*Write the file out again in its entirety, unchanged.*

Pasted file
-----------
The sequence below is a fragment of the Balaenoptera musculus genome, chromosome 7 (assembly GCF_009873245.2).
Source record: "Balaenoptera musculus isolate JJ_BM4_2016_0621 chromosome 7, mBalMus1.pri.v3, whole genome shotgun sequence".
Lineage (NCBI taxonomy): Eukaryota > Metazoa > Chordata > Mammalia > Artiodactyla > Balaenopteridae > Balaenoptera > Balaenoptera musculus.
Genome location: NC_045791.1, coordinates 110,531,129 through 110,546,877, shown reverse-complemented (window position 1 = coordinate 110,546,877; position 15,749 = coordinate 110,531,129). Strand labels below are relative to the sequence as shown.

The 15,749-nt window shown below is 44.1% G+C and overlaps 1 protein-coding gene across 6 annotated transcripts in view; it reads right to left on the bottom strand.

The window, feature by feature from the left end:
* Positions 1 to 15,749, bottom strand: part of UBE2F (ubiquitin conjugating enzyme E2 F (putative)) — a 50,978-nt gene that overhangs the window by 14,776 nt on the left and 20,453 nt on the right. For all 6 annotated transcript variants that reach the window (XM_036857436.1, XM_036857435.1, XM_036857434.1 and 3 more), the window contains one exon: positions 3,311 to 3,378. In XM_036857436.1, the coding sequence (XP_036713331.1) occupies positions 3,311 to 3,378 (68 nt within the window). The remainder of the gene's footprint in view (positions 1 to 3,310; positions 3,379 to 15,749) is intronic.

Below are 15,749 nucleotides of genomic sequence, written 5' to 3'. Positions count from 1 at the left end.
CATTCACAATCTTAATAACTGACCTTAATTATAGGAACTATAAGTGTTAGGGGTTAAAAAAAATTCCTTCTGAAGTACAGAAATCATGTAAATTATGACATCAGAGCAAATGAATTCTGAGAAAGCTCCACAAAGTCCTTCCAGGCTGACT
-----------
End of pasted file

The sequence below is a fragment of the Balaenoptera musculus genome, chromosome 7 (assembly GCF_009873245.2).
Source record: "Balaenoptera musculus isolate JJ_BM4_2016_0621 chromosome 7, mBalMus1.pri.v3, whole genome shotgun sequence".
Lineage (NCBI taxonomy): Eukaryota > Metazoa > Chordata > Mammalia > Artiodactyla > Balaenopteridae > Balaenoptera > Balaenoptera musculus.
Genome location: NC_045791.1, coordinates 110,531,129 through 110,546,877, shown reverse-complemented (window position 1 = coordinate 110,546,877; position 15,749 = coordinate 110,531,129). Strand labels below are relative to the sequence as shown.

The 15,749-nt window shown below is 44.1% G+C and overlaps 1 protein-coding gene across 6 annotated transcripts in view; it reads right to left on the bottom strand.

The window, feature by feature from the left end:
* Positions 1 to 15,749, bottom strand: part of UBE2F (ubiquitin conjugating enzyme E2 F (putative)) — a 50,978-nt gene that overhangs the window by 14,776 nt on the left and 20,453 nt on the right. For all 6 annotated transcript variants that reach the window (XM_036857436.1, XM_036857435.1, XM_036857434.1 and 3 more), the window contains one exon: positions 3,311 to 3,378. In XM_036857436.1, the coding sequence (XP_036713331.1) occupies positions 3,311 to 3,378 (68 nt within the window). The remainder of the gene's footprint in view (positions 1 to 3,310; positions 3,379 to 15,749) is intronic.

Below are 15,749 nucleotides of genomic sequence, written 5' to 3'. Positions count from 1 at the left end.
CATTCACAATCTTAATAACTGACCTTAATTATAGGAACTATAAGTGTTAGGGGTTAAAAAAAATTCCTTCTGAAGTACAGAAATCATGTAAATTATGACATCAGAGCAAATGAATTCTGAGAAAGCTCCACAAAGTCCTTCCAGGCTGACT